Description"The obelisk is shown here NZ1665 : Church of St. Michael & All Angels, Newburn Erected by Robert and William Hawthorn in memory of their parents, Alice and Robert. Inscriptions on the other two sides in memory of the sons and their families. Robert Hawthorn Jnr. (1796-1867) founded a shipbuilding and marine engineering concern in Newcastle-upon-Tyne during 1817. In 1818, his brother William joined the works as an assistant and working foreman, and in 1820 became a partner of R & W Hawthorn Ltd LinkExternal link In 1831, the first railway locomotive emerged from the Forth Bank Works. By 1870, the plant was entirely devoted to railway work, all marine activities being transferred to a new site on the north bank of the Tyne. In 1886, R & W Hawthorn combined with A. Leslie and Co. (Shipbuilders) of Hebburn, and the new company of R & W Hawthorn Leslie was founded LinkExternal link Marine work now became the main business although the original Forth Bank Works was kept exclusively for locomotive building. During the mid-1930s, when locomotive work was falling off throughout the country, the railway side of the business was sold to Robert Stephenson & Co. Ltd of Darlington, and in June 1937 Robert Stephenson & Hawthorn (RSH) was formed. Both factories were retained, building designs from their former separate ownership until RSH designs were evolved. In 1943 RSH became a subsidiary of the Vulcan Foundry who themselves were taken over by English Electric. Despite this the RSH name remained. 1960 saw an even further drop in the locomotive trade and the Newcastle works was closed, all works being concentrated at Darlington. Later on in the 1960s all reference to RSH was dropped and the English Electric name was used. English Electric closed down the Darlington works as well and all locomotive building was transferred to the Vulcan Foundry plant." Photo by Andrew Curtis, 2013, and licensed for reuse under a Creative Commons Licence.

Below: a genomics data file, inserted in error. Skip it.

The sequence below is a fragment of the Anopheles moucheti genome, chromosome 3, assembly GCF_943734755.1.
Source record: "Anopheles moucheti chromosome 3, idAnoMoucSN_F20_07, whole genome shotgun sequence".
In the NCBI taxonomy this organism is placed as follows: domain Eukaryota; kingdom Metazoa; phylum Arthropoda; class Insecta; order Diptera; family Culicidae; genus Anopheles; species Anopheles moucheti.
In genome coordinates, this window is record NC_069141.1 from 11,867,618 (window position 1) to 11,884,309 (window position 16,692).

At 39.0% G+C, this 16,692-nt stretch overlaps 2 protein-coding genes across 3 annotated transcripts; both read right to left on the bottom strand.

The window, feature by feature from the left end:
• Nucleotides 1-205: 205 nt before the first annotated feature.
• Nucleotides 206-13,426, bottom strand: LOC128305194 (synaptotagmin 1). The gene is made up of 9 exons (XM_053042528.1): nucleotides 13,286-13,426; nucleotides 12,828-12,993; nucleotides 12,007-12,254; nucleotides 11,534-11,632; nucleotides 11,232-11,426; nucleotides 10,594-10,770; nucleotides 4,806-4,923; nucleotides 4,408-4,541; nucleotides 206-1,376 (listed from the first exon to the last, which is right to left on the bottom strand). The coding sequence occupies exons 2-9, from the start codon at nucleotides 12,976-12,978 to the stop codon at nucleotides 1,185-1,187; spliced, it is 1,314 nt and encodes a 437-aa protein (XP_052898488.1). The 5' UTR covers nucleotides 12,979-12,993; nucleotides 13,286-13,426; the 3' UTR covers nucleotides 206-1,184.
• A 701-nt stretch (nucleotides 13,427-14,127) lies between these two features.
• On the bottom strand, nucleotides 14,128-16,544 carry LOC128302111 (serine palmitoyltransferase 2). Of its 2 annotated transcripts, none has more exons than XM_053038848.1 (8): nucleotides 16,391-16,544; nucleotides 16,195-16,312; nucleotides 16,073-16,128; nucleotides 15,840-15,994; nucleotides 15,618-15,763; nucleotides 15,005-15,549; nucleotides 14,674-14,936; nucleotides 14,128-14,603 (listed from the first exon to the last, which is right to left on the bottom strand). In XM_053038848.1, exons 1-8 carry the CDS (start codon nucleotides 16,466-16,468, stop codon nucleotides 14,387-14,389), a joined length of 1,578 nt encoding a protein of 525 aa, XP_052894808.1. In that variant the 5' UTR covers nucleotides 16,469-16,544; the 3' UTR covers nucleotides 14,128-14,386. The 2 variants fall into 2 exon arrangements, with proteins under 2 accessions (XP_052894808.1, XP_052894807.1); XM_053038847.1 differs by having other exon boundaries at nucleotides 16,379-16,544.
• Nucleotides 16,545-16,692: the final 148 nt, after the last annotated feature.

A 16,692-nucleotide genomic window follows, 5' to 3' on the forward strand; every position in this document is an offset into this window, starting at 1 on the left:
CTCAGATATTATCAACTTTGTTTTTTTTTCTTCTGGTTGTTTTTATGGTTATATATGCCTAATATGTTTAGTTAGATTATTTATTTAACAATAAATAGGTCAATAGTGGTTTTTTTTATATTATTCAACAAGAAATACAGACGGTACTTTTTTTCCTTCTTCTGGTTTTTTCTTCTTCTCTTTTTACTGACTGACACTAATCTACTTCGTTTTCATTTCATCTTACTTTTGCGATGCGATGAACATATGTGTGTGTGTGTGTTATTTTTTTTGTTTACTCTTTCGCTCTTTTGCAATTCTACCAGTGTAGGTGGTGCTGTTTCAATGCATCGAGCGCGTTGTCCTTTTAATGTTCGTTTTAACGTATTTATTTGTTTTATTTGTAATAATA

LicenseWhat does this mean? Attribution-ShareAlike 2.0 Generic (CC BY-SA 2.0)
Further informationLink: http://www.geograph.org.uk/photo/3344268
Resource type: Text/Website
Added by: Simon Cotterill
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